Los Olivos is a small, dusty, western town, while Washington, D.C., is a former swamp in north Virginia. Unlike Washington, Los Olivos neither needs nor wants a big government “solution” in search of a problem.

The Los Olivos Community Services District Board is ignoring its original plan, endorsed by voters and county regulators, for a small-scale, phased, sewage-treatment solution serving and located in downtown Los Olivos. Instead, the board has been pursuing a sewage plant that can process two and one-half times more effluent on a site three times as large as the original plan. In violation of state law and county planning requirements, the large, centralized plant would be located outside the district’s boundaries on scenic, protected, agricultural land at the gateway to Los Olivos, and that land would be seized from its longtime owner through eminent domain.

This is a big government “solution” to a problem that might not exist or might be the responsibility of someone other than district residents. Despite having spent more than four years and well over a million dollars, the board has no idea as to the existence, extent, or source of our groundwater problem.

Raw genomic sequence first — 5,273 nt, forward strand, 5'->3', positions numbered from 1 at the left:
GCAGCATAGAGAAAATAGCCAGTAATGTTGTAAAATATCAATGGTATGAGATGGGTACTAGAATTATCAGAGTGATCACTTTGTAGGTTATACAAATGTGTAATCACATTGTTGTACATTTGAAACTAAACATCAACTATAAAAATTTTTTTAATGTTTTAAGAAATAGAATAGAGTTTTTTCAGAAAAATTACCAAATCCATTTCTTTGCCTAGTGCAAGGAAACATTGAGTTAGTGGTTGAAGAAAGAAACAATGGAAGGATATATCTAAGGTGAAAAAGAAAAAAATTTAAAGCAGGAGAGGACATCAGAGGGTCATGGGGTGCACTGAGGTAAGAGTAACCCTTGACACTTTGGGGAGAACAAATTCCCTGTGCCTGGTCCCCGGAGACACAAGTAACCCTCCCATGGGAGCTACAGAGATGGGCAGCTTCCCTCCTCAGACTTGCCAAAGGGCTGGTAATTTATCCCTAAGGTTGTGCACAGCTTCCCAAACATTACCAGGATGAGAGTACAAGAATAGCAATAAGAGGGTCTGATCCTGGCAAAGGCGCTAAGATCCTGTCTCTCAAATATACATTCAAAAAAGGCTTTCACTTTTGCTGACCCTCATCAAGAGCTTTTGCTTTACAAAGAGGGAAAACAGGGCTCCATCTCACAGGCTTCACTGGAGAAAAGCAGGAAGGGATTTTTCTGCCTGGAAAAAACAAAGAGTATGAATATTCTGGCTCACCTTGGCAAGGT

Relentlessly pursuing the largest possible system, the district has done no groundwater testing and has relied on a single problematic result from one test well drilled nearly 50 years ago. That report stated that activities north of the district could be impairing the groundwater quality, which would make it the responsibility of someone other than district taxpayers! Even with this knowledge, the board ignored the advice of its engineering firm and decided not to drill the advised test wells.

Spending tens of millions of dollars, seizing property, tearing up the downtown business district, building a large-scale system that will require an expensive, permanent bureaucracy to operate and maintain — makes absolutely no sense. As President Reagan, a man who knew and loved this valley, warned us: “Government is not the solution; Government is the problem.”

The board must stop wasting limited resources on grandiose solutions to undefined problems. Los Olivos needs to be the priority, not big-government South County elites.


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